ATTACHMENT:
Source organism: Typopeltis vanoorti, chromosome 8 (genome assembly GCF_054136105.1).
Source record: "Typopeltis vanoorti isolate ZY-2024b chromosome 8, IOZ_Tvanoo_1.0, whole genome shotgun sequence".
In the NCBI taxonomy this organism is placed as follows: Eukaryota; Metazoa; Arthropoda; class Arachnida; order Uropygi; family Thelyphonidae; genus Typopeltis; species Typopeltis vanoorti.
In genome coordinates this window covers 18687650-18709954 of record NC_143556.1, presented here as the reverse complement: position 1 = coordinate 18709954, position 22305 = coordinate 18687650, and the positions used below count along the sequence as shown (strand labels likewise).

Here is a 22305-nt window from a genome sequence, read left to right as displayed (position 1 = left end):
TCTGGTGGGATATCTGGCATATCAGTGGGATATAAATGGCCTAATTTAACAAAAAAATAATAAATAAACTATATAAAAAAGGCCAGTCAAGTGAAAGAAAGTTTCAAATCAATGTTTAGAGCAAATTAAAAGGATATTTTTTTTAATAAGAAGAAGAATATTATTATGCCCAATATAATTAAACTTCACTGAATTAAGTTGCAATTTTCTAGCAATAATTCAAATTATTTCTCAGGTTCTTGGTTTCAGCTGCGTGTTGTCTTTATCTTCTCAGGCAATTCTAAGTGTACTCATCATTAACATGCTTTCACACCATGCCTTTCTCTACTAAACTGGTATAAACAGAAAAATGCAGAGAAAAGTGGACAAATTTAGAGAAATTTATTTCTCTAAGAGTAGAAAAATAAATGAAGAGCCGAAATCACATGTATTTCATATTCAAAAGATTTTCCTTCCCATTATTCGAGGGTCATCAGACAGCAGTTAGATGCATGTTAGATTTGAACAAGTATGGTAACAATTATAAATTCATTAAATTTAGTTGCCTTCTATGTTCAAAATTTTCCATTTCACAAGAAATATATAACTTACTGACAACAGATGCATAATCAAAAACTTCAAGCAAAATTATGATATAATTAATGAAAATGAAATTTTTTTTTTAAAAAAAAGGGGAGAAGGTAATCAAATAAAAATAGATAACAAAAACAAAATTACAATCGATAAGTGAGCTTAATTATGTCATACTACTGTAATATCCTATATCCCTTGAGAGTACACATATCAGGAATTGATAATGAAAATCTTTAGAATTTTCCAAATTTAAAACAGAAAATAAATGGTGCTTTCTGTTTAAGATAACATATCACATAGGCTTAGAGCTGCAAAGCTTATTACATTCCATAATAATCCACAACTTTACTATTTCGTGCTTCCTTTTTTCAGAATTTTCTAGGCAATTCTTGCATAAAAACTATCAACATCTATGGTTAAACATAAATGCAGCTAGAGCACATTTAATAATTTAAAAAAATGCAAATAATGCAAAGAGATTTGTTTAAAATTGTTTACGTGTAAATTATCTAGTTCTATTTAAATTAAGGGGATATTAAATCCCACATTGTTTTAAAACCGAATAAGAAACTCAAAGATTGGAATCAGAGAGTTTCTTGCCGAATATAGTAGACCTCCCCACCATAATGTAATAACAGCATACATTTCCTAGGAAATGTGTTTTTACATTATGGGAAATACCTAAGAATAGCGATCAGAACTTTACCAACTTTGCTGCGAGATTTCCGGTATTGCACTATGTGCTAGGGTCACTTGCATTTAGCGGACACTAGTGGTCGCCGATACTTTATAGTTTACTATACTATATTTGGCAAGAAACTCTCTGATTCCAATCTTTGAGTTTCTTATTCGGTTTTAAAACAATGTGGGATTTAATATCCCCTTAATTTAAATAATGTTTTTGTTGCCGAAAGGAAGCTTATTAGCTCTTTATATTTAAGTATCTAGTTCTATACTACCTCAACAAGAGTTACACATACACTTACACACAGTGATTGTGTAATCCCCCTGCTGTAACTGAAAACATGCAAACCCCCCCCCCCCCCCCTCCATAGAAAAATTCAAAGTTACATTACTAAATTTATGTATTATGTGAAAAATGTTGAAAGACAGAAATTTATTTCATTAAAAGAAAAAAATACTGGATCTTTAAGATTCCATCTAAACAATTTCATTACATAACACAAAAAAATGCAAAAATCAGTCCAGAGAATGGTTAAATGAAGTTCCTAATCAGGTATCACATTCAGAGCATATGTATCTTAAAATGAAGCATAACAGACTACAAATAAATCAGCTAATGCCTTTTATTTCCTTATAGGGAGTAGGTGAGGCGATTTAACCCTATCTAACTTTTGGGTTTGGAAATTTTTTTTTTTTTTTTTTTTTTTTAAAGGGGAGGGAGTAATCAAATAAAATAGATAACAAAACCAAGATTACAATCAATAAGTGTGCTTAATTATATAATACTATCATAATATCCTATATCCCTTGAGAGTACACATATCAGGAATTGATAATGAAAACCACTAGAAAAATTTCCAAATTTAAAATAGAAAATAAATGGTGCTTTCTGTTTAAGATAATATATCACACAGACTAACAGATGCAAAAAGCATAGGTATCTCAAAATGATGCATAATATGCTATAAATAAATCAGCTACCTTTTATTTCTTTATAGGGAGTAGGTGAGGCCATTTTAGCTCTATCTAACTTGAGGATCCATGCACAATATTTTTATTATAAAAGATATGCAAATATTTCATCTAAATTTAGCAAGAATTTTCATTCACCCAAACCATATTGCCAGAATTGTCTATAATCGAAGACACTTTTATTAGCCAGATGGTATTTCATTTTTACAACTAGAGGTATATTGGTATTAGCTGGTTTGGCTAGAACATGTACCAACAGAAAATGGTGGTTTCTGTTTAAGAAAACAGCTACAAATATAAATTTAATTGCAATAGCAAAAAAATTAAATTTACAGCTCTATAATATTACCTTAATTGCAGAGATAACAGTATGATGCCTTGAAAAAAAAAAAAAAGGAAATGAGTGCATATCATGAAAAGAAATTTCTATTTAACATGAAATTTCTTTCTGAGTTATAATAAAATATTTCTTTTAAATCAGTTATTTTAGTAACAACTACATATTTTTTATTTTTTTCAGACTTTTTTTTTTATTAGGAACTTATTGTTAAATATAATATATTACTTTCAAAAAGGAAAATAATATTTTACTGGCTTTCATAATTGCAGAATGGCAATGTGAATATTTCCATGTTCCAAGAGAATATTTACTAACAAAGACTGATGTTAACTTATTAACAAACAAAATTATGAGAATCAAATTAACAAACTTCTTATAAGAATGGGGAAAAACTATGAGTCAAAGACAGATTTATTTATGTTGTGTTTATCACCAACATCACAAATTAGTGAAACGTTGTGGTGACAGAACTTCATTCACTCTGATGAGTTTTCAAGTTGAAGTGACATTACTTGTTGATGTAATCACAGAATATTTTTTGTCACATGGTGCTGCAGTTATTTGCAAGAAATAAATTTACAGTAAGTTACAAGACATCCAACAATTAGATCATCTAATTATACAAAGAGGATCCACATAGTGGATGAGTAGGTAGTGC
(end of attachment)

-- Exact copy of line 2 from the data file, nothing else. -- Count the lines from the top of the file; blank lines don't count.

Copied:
Source record: "Typopeltis vanoorti isolate ZY-2024b chromosome 8, IOZ_Tvanoo_1.0, whole genome shotgun sequence".